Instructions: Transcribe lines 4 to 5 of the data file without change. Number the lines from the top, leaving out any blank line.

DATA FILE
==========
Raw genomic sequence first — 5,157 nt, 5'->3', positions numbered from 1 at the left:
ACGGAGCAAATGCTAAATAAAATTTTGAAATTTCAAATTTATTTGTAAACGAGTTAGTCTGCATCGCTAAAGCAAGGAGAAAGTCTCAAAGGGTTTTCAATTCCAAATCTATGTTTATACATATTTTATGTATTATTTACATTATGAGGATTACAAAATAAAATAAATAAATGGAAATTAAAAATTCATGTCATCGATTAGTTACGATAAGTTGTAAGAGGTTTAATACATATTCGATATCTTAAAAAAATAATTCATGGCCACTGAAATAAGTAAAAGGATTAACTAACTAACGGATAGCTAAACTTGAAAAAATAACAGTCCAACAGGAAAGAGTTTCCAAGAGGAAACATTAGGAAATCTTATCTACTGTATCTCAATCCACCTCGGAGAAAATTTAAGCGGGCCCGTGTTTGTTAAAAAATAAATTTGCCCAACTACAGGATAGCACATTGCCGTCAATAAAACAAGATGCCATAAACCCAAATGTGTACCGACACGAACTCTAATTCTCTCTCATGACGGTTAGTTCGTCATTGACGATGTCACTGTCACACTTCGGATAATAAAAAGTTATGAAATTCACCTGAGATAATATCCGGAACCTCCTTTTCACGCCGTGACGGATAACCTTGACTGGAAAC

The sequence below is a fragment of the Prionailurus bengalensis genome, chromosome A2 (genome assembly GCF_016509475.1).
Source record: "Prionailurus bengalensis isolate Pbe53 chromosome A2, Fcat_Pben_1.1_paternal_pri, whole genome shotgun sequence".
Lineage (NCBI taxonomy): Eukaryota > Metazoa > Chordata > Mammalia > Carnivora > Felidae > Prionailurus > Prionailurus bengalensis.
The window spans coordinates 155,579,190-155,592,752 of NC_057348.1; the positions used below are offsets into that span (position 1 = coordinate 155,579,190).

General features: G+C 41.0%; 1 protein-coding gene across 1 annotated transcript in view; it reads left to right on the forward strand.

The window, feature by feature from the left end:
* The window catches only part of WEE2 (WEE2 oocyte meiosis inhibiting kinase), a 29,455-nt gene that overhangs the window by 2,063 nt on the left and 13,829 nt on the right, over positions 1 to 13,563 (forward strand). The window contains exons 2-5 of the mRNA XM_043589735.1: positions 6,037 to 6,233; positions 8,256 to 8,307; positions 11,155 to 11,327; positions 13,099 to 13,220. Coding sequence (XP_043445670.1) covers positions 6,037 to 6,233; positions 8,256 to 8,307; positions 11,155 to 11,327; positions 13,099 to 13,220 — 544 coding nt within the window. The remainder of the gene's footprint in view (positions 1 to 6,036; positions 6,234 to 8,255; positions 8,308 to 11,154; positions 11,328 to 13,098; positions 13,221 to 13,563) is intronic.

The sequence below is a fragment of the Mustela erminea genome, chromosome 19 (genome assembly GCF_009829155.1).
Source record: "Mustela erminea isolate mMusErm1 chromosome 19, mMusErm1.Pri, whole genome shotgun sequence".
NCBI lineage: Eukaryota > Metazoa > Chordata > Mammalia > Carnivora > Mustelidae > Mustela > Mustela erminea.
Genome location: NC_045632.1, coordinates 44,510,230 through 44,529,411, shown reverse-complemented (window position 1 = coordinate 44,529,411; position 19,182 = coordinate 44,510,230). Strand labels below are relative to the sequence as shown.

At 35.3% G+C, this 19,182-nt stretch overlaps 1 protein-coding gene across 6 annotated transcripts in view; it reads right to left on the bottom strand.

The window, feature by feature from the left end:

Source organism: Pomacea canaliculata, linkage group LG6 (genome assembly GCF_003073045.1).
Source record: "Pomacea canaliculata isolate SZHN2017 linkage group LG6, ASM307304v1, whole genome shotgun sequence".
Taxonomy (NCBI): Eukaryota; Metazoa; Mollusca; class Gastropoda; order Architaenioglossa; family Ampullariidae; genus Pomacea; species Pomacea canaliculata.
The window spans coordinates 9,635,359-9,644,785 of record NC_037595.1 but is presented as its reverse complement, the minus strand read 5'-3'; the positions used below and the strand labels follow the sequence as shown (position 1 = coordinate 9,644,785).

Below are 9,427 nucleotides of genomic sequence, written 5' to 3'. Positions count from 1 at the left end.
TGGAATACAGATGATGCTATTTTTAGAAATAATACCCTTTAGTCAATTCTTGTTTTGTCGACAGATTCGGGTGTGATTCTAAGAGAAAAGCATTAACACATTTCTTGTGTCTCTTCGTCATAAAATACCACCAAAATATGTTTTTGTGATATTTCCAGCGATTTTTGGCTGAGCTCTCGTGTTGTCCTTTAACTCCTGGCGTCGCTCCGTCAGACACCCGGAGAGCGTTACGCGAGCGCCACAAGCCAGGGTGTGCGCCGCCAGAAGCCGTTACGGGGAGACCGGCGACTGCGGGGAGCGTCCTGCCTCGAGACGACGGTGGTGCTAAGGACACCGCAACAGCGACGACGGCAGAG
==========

Source record: "Prionailurus bengalensis isolate Pbe53 chromosome A2, Fcat_Pben_1.1_paternal_pri, whole genome shotgun sequence".
Lineage (NCBI taxonomy): Eukaryota > Metazoa > Chordata > Mammalia > Carnivora > Felidae > Prionailurus > Prionailurus bengalensis.